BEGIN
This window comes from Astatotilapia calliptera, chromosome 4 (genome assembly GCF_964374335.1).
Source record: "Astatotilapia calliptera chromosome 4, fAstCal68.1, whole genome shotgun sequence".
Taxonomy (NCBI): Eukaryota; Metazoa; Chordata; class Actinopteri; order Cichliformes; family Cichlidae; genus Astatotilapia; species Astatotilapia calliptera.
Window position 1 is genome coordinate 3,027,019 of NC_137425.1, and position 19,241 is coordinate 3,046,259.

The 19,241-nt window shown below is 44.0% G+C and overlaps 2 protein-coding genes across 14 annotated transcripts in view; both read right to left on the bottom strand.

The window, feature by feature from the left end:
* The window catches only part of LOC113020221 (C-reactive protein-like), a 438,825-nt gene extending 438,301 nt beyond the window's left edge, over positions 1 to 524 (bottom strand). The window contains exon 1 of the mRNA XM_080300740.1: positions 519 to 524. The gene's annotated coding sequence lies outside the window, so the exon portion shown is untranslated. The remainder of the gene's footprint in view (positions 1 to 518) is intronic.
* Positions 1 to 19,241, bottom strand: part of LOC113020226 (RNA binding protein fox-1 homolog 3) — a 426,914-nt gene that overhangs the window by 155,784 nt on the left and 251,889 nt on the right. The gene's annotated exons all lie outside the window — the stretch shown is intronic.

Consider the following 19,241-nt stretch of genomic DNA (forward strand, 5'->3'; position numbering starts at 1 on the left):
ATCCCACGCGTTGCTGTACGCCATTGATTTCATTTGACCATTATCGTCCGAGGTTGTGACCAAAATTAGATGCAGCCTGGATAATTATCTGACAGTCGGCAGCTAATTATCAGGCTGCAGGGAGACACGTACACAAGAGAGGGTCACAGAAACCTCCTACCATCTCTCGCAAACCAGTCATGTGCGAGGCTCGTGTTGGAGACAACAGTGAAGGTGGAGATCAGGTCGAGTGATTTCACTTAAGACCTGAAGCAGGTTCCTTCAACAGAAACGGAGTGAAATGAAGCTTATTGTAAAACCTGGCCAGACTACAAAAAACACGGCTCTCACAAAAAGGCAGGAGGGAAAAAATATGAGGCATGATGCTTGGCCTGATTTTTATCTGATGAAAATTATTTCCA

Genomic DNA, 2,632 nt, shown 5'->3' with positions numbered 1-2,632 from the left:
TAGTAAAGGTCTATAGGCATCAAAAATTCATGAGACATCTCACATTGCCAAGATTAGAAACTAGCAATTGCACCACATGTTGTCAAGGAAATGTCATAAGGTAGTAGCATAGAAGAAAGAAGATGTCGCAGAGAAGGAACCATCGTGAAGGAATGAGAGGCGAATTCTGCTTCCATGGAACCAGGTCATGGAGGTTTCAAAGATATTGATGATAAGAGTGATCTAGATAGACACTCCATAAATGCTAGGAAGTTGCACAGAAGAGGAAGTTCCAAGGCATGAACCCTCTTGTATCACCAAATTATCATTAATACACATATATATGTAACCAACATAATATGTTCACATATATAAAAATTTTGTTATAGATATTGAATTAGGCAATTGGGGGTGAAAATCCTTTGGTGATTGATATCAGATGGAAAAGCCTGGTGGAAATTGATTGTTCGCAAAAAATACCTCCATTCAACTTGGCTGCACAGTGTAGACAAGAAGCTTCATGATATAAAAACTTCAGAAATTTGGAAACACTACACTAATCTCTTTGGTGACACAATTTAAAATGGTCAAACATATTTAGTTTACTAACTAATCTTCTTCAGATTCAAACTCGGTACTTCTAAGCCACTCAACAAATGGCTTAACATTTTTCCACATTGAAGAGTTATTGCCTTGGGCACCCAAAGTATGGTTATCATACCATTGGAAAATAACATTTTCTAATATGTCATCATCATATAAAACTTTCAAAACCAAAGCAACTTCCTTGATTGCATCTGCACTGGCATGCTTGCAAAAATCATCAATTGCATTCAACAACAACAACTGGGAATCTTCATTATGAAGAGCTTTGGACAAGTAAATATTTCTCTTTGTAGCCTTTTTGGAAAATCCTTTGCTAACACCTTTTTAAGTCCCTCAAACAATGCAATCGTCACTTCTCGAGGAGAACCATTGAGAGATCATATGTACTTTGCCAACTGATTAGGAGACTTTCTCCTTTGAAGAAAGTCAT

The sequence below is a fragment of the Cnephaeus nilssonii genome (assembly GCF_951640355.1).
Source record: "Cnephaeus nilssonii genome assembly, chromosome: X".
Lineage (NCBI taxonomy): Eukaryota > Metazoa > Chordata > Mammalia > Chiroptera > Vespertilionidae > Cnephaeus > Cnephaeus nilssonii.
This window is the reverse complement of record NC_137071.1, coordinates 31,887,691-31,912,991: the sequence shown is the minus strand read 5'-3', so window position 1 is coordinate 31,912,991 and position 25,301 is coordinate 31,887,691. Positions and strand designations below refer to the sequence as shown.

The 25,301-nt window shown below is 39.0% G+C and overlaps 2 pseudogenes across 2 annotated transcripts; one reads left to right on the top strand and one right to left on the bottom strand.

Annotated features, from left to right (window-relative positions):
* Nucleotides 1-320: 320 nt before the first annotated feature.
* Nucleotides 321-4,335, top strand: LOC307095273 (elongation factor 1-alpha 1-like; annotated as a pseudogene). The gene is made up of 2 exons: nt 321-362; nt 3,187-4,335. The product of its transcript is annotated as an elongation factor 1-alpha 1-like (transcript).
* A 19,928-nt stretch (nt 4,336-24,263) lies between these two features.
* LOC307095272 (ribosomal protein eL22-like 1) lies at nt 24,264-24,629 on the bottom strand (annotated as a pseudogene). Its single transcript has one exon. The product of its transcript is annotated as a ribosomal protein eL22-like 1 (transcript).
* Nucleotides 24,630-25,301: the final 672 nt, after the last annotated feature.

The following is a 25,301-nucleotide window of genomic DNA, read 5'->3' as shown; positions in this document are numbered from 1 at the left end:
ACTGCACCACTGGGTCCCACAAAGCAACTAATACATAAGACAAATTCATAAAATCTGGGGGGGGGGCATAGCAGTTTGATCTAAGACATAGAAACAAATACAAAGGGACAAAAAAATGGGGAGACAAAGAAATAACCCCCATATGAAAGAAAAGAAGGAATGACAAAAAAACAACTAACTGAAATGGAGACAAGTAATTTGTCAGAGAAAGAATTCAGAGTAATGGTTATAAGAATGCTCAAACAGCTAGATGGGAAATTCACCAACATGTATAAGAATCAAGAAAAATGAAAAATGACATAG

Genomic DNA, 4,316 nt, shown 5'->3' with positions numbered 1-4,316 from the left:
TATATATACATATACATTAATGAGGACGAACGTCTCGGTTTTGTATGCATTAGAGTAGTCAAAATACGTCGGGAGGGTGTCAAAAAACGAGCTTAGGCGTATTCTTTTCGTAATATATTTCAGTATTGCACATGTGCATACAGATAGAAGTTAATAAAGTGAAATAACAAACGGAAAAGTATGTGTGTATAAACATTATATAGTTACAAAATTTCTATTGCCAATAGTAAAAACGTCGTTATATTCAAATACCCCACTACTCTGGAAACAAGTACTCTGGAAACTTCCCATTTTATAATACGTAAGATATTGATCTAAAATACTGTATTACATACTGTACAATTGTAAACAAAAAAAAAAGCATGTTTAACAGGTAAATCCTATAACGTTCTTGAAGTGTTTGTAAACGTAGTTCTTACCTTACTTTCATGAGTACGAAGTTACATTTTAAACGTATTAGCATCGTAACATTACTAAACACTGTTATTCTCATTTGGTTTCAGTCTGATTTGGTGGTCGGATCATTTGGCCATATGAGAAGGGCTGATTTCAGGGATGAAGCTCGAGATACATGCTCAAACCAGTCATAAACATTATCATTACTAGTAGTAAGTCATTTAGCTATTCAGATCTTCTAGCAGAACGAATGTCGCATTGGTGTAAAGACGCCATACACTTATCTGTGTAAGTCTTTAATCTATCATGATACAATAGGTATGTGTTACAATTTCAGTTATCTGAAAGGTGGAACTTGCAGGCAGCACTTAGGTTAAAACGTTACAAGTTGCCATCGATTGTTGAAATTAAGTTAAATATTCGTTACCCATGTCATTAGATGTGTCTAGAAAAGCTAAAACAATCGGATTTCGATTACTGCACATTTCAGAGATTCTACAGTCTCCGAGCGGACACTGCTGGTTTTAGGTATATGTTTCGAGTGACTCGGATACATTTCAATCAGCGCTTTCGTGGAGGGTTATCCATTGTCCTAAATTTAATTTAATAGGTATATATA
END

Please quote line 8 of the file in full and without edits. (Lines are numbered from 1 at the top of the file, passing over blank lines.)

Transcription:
* Positions 1 to 19,241, bottom strand: part of LOC113020226 (RNA binding protein fox-1 homolog 3) — a 426,914-nt gene that overhangs the window by 155,784 nt on the left and 251,889 nt on the right. The gene's annotated exons all lie outside the window — the stretch shown is intronic.